For expert advice on all matters regarding employment law and protected beliefs, contact us.


Sexualised Labelling of a Work Colleague is Never Acceptable

Some people persist in thinking that applying sexualised labels to work colleagues is no more than a bit of innocent fun. However, the case of a woman who was referred to as ‘blondie’ by a more senior colleague showed how very wrong they are (Tubby v Hills Park Veterinary Group Ltd).

The man insisted that he never used the word in a derogatory manner, that he used it because it was easier to call out ‘blondie’ if he needed assistance and that he had no idea it upset her. After she launched proceedings, however, an Employment Tribunal (ET) found that his use of the word was belittling and patronising.

The fact that she was not the only woman in their workplace to whom he attached the same moniker merely served to magnify its effect. It diminished her dignity as an individual. The label referred to an aspect of her physical appearance – her hair colour – and was shorthand for a woman who was attractive in a sexual context.

A number, although not all, of her other sexual harassment complaints were also upheld. She was a strong character and the ET found that, with bills to pay, she had, over an extended period, put up with a low or moderate level of harassment in the use of names referring to her physical characteristics, sexual innuendoes and unwanted touching.

The man’s conduct created an intimidating, offensive and humiliating environment for her, even if he failed to realise this and even if he gave no thought to the impact his words and actions had on her and other female colleagues. She eventually resigned in circumstances that amounted to unfair and wrongful constructive dismissal. The amount of compensation due to her would be assessed at a further hearing, if not agreed.

Our expert lawyers have experience in handling all types of employment law issues. Contact <<CONTACT DETAILS>> for advice.


Want to Stop a Key Employee Joining a Competitor? Consult a Solicitor Today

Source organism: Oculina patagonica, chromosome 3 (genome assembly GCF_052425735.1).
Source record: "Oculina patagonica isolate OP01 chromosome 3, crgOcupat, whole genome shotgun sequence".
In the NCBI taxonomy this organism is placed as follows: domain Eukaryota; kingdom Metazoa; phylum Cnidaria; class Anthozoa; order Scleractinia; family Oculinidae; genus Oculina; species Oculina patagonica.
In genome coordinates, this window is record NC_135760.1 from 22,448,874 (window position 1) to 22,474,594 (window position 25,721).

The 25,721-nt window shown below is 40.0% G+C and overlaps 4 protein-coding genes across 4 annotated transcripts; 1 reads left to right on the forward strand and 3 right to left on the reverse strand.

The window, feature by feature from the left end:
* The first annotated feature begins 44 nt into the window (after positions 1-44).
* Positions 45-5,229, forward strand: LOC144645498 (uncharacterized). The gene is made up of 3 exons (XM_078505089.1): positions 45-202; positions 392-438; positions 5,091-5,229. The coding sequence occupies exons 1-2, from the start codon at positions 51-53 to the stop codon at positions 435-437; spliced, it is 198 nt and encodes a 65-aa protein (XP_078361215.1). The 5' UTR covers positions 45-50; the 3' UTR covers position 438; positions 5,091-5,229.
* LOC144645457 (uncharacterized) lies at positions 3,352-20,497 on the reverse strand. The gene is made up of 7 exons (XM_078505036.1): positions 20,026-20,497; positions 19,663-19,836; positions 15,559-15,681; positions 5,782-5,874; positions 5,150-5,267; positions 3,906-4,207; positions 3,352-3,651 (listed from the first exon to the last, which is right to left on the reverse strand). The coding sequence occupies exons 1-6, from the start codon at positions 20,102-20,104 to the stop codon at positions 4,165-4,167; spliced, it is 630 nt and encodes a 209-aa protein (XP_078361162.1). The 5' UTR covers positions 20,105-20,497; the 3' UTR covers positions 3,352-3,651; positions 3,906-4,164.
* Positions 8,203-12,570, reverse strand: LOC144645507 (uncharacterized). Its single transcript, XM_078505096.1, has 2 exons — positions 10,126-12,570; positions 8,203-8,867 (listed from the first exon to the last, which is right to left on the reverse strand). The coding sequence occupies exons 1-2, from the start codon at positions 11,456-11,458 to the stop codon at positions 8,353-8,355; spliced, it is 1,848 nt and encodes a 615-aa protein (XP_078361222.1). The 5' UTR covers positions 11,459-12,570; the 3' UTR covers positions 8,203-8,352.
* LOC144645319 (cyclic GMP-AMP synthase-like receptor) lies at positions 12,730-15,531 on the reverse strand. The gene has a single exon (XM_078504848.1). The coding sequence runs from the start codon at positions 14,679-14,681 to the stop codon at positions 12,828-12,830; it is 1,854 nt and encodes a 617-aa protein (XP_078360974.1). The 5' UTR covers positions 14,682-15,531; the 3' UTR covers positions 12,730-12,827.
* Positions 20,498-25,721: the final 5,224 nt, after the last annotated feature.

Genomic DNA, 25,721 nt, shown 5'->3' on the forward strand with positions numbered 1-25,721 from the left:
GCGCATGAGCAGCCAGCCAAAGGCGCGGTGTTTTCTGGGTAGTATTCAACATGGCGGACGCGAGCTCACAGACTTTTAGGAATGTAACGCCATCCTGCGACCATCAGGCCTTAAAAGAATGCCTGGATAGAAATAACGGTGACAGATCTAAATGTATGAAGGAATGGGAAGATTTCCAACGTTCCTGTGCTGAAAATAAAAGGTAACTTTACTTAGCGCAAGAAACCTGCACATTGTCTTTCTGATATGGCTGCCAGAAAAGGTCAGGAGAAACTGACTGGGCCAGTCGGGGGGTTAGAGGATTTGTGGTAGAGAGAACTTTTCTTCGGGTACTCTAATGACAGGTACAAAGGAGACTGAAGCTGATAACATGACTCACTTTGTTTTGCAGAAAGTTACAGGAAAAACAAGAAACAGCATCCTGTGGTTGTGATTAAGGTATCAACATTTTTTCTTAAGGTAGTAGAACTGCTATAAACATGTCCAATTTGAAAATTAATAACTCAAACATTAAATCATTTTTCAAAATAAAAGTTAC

If you are concerned that a former employee is preparing to work for a competitor in breach of a restrictive covenant in their employment contract, enforcement of your rights may well depend on how quickly you consult a solicitor. The potential consequences of delay in doing so were underlined by a High Court ruling (Jump Trading International Ltd v Couture and Another).

The case concerned a specialist researcher in algorithmic trading who worked for a global investment firm. After he resigned, giving one year’s notice, he was placed on garden leave. His contract included a non-compete clause that was designed to protect the firm’s confidential information, intellectual property rights, goodwill and business connections.

The clause forbade him from directly or indirectly engaging in competitive activity for a period after the end of his garden leave or notice period. Unusually, the length of that period was at the firm’s discretion. In the event, it elected for a period of 12 months, the maximum permitted under the contract.

After the firm learned of the man’s intention to take up a position with what it viewed as a competitor, it launched proceedings and sought an interim injunction preventing him from starting his new job shortly after the end of his garden leave. Resisting the application, the man argued, amongst other things, that the clause was unenforceable in that it was too widely drawn to be considered reasonable. The period during which he would be restrained from starting his new job – in effect, two years – was, he contended, too long.

Ruling on the matter, the Court formed a preliminary view that the man’s arguments had considerable force and were stronger than those of the firm. The latter, however, had raised serious issues to be tried which would ordinarily have justified the grant of an interim injunction to maintain the status quo pending trial.

In finding that it would be unjust to grant the order sought, however, the Court ruled that the firm’s unreasonable delay in launching proceedings was decisive. There was no explanation as to why it did nothing at all for almost four months after becoming aware of the man’s intended start date in his new job.

The delay would prejudice the man’s position, not least by causing further atrophy of his marketable skills. His new employer would also suffer in that it had already recruited other members of his prospective team. An opportunity for arbitration had also been lost. The Court directed a speedy trial of the firm’s underlying claim.

It is vital to source legal advice as soon as possible when seeking to enforce non-compete clauses. Contact <<CONTACT DETAILS>> for guidance.

In Brief

Carer’s Leave Legislation Expected for 2024

New legislation that will allow employees to take up to one week of unpaid carer’s leave per year is expected for 2024, after the Carer’s Leave Bill gained Royal Assent.

Carer’s leave will be available to workers regardless of how long they have worked with their employer, and they will not need to provide evidence of how the leave is used or who it will be used for. Employees will also be able to take the leave flexibly to suit their caring responsibilities.

Further details of the Carer’s Leave Act 2023 can be found at https://bills.parliament.uk/bills/3199


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These articles are provided for general interest and information only. They do not constitute legal advice. Whilst every effort is made to ensure that the content accurately reflects the law in England as at the date of its transmission, no liability is accepted for any loss or damage arising from any act or omission resulting from any information contained herein.